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in Journal of the American Veterinary Medical Association

SUMMARY

Morphologic changes in the small intestine were investigated during development of naturally acquired wheat-sensitive enteropathy in Irish Setters. To distinguish underlying morphologic abnormalities from non-specific effects of intestinal damage, progeny of affected dogs reared on a normal wheat-containing diet were compared with their own littermates reared on a cereal-free diet and with age-matched clinically normal Irish Setters fed the same wheat-containing diet. Peroral jejunal biopsy specimens were taken sequentially between 4 months and 1 year of age. At 4 months of age, there were no differences in villus height, comparing the 3 groups, but increased numbers of intraepithelial lymphocytes and goblet cells were already present in biopsy specimens from the affected Irish Setters fed wheat. Dietary wheat resulted in a progressive reduction in villus height in the jejunum of affected Irish Setters from 6 months onward. Underlying morphologic abnormalities were not found, and the characteristic morphologic changes of this enteropathy were secondary to the presence of dietary wheat. However, development of partial villus atrophy was preceded by increased numbers of intraepithelial lymphocytes and goblet cells.

Free access
in American Journal of Veterinary Research

SUMMARY

Biochemical changes in the small intestine during development of naturally acquired wheat-sensitive enteropathy of Irish Setters were investigated. To distinguish primary biochemical abnormalities from secondary effects of intestinal damage, progeny of affected dogs reared on a normal wheat-containing diet were compared with their own littermates reared on a cereal-free diet and with age-matched clinically normal Irish Setters fed the same wheat-containing diet. Peroral jejunal biopsy specimens were sequentially obtained between weaning and 1 year of age; specific activity and reorientating sucrose density-gradient distribution of organelle marker enzymes were determined. Major primary biochemical abnormalities were not detected in affected progeny. In affected dogs fed wheat, there was a selective, but secondary, loss of the brush border alkaline phosphatase and aminopeptidase N activities. This loss was associated with the development of partial villus atrophy, but represented a specific effect of dietary wheat on the brush border, not merely a nonspecific effect of mucosal damage, because other brush border enzymes, including disaccharidases, were not similarly affected. Increased soluble activities of lysosomal and peroxisomal marker enzymes late in the disease process may represent alterations in these 2 organelles as a secondary consequence of mucosal damage.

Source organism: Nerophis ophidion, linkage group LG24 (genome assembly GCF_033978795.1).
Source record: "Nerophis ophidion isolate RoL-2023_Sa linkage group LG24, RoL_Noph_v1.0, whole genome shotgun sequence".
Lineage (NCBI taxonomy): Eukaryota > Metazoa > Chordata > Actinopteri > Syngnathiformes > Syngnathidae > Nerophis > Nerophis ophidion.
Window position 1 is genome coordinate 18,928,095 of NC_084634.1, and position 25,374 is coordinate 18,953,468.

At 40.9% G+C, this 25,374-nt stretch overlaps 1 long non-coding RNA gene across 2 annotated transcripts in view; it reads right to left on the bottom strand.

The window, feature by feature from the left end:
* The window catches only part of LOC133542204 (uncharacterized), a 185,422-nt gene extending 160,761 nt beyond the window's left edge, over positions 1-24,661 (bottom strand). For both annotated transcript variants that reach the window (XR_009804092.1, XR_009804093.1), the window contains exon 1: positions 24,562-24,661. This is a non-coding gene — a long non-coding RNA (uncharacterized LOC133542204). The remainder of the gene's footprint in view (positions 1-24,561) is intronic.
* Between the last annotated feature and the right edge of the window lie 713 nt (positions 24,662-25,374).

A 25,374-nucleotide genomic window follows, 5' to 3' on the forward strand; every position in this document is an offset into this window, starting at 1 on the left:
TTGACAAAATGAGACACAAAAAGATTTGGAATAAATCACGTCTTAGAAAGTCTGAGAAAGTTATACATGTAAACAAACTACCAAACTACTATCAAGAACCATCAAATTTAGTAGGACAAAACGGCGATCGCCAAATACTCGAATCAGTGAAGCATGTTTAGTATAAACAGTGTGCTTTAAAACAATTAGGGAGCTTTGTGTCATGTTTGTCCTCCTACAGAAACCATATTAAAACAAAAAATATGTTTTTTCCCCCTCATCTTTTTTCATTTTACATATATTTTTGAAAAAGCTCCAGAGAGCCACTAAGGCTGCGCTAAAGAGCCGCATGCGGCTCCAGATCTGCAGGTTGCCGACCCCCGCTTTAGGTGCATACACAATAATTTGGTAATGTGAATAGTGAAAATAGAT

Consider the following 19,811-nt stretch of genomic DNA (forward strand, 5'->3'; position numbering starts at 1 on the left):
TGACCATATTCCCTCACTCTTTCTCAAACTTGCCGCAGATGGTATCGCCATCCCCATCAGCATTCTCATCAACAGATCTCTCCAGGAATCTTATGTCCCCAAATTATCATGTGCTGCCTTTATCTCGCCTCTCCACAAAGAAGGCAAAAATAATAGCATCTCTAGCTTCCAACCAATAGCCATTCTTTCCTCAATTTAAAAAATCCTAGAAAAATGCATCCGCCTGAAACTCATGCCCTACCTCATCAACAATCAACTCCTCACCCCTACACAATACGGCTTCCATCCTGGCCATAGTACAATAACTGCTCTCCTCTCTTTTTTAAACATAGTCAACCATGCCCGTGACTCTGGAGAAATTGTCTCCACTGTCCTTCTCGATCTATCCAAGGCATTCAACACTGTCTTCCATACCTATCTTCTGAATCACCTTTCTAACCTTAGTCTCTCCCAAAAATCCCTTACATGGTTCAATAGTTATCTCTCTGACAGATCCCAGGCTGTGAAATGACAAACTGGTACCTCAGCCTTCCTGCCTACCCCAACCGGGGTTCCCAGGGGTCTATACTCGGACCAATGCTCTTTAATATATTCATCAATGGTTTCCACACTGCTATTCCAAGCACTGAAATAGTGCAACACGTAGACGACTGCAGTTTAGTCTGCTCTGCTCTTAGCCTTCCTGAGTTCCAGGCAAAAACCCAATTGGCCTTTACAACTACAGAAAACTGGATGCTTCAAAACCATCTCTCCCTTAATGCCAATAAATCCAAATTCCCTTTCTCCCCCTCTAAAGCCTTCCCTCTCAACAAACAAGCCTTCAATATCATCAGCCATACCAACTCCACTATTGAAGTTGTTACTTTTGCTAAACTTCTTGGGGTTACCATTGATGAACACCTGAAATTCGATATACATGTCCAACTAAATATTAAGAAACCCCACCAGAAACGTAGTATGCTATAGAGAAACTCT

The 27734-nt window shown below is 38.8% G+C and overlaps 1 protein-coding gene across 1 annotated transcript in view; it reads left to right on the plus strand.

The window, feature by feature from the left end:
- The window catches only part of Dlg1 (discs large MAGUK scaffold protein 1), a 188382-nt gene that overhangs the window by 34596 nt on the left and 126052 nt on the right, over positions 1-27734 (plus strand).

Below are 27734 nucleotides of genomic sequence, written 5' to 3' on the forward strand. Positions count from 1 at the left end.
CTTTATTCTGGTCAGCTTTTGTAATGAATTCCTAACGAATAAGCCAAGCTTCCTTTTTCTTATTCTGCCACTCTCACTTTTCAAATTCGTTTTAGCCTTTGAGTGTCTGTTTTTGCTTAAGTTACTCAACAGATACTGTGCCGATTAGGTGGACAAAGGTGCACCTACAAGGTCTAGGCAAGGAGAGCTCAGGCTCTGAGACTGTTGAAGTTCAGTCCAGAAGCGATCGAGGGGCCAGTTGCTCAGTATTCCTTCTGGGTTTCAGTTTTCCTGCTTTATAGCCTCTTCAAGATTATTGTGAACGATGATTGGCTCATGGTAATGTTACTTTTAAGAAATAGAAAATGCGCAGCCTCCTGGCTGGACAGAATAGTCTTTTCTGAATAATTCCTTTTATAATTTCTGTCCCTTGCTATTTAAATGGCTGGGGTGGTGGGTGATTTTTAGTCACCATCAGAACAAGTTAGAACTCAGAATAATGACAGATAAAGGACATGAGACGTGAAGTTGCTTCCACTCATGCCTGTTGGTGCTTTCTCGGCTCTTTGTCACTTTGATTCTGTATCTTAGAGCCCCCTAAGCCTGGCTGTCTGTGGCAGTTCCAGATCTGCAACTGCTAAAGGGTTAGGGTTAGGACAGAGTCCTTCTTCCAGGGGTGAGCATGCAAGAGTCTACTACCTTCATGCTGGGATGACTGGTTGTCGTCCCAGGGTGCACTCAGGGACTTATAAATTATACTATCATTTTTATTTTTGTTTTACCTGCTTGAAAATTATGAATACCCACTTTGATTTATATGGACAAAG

Free access
in American Journal of Veterinary Research

Summary

Intestinal permeability in dogs with small intestinal disease was measured by quantitation of 24-hour urinary excretion of 51Cr-labeled EDTA following intragastric administration. Permeability was high in dogs with a variety of naturally acquired small intestinal diseases including wheat-sensitive enteropathy of Irish Setters, small intestinal bacterial overgrowth, and giardiasis, and permeability was decreased after successful treatment. These findings indicate that the assessment of intestinal permeability may be a useful technique for detecting small intestinal disease and for monitoring the efficacy of treatment in dogs.

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in Journal of the American Veterinary Medical Association

SUMMARY